Alright, so we are introduced to absolutely SCADS of characters at the farm and most of them are totally forgettable so I’ll just focus on the two most important ones, Mrs Calloway voiced by Judi Dench and Grace voiced by Jennifer Tilly. Hmm… let me check my Jennifer Tilly factsheet.
The animals are terrified of being sold but Maggie has the idea of entering the local county fair to win enough prize money to save the farm. Calloway is dead set against this because harrumph, harrumph, most unorthodox! And Maggie leaves with Grace. Mrs Calloway is determined to stay on the farm with Pearl but four of the chicks guilt her into going by staring at her silently. I think it’s supposed to be that they’re so cute that Calloway can’t resist but crappy character design strikes again and instead of seeming cute they look like the dead-eyed demonic spawn of the Red Rooster himself.
So, understandably, Calloway gets the heck out of there and chases after Grace and Maggie. Maggie asks her what changed her mind and Mrs Calloway says she doesn’t want to talk about it, and Grace tells Maggie “It’s a chick thing”.
Someone got paid to write that.
The three cows head into town and meet up with the Sheriff’s horse, Buck, voiced by Cuba Gooding Junior. Oh, poor, poor Cuba Gooding Junior. Little did you know, when you won that Oscar in 1996 that it carried a terrible, terrible curse.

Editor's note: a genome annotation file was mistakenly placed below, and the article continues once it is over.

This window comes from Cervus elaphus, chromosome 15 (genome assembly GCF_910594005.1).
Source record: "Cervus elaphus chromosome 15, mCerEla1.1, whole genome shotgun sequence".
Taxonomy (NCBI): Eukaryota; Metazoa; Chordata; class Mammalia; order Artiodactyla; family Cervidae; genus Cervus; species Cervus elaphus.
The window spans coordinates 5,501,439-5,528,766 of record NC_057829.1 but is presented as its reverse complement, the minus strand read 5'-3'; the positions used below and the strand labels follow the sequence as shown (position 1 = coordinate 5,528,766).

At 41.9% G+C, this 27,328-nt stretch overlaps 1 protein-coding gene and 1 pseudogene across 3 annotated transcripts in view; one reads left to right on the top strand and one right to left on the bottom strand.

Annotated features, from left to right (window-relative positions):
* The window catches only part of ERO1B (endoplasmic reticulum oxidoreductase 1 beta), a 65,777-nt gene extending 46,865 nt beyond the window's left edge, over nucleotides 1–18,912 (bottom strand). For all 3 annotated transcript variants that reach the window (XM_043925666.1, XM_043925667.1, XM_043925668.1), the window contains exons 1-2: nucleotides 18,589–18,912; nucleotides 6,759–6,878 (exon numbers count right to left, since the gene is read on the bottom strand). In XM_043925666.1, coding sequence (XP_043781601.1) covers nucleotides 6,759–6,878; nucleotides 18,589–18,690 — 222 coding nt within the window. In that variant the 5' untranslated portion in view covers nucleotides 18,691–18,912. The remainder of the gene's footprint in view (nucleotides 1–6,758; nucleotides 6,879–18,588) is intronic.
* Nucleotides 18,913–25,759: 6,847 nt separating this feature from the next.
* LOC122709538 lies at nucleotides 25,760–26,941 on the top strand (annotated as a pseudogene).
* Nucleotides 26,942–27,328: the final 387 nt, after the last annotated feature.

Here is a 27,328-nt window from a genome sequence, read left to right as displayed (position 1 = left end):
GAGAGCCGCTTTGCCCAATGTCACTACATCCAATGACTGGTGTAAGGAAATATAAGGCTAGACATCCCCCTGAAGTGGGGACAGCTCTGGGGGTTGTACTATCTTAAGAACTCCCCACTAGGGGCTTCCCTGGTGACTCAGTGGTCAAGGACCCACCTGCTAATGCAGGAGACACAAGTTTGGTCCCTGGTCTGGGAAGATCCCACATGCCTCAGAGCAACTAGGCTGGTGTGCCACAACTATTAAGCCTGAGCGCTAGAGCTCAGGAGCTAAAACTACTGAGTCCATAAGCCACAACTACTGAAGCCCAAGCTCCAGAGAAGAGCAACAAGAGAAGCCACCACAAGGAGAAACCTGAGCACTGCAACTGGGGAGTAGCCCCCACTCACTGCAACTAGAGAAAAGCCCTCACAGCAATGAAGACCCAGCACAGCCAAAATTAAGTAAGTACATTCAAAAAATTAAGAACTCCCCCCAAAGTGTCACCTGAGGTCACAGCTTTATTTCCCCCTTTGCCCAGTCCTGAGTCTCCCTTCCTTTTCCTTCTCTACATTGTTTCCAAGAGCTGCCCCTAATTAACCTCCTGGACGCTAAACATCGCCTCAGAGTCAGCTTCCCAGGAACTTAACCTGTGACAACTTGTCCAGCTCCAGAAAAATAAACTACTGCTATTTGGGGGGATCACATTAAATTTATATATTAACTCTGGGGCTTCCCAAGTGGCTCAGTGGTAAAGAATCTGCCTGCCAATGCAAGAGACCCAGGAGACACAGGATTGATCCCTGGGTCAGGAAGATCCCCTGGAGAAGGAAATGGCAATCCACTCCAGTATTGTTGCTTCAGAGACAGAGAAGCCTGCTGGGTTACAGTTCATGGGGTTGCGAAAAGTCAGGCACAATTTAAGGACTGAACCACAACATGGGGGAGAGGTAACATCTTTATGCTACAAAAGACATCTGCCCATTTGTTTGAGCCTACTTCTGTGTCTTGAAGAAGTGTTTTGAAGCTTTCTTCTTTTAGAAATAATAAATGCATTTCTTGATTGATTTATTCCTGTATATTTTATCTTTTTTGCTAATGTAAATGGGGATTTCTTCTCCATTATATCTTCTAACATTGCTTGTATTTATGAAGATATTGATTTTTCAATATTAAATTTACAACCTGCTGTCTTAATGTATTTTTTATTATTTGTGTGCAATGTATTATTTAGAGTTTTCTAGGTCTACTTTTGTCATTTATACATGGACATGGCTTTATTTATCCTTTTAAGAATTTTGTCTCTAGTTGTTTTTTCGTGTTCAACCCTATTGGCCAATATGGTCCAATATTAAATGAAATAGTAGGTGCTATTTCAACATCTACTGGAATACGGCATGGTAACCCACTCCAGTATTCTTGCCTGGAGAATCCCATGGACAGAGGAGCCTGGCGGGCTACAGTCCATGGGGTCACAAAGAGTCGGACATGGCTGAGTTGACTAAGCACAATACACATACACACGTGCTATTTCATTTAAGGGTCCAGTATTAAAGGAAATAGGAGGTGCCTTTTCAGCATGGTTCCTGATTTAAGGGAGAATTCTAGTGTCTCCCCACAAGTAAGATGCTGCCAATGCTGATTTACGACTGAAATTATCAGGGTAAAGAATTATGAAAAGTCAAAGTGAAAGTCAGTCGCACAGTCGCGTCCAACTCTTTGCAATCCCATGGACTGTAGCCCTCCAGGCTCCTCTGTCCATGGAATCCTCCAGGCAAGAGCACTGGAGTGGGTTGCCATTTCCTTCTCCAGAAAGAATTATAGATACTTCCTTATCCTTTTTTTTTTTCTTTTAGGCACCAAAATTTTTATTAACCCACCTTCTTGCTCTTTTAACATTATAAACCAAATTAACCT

Yes, this movie is just one more step on Gooding’s tragic path from Academy Award winning actor to Disney crappy movie man bitch. Anyway, Buck is obsessed with becoming a crime fighting hero and demonstrates this by randomly doing martial arts moves and screaming “HA! KIYAAAAH!”. This is the second Disney movie in row that I’ve had to review that had a character do that (Koda in Brother Bear did it too) and now I finally understand what murderers call “the red mist”. Anyway, Maggie tries to negotiate with Buck for more time to pay but they’re interrupted by the arrival of Rico, who is hands down my favorite character in all of this, his arrival heralded by the thunder of the heavens themselves. Rico is frickin’ awesome, like a cross between Clint Eastwood and Wolverine so it’s little wonder that he’s in like five minutes of the movie, max.
So Rico rolls up to the Sheriff’s office lookin’ for his next bounty. The Sheriff tells him that Alameda Slim has a bounty of $750 which just so happens to be the exact amount the bank is looking for Pearl’s farm. So Maggie decides that the three cows will bring in Slim themselves, while Rico mounts Buck…that came out wrong. While Rico jumps on Buck’s back and rides him hard (much better) off into the distance. Okay, I’ll be honest, there is one joke here that genuinely made me laugh out loud. The Sheriff finds the three cattle wandering in the street and ties them to the nearest wagon. A Chinese man comes out of a saloon and the Sheriff barks “Hey pardner! Watch your livestock” and the Chinese man happily exclaims in Mandarin…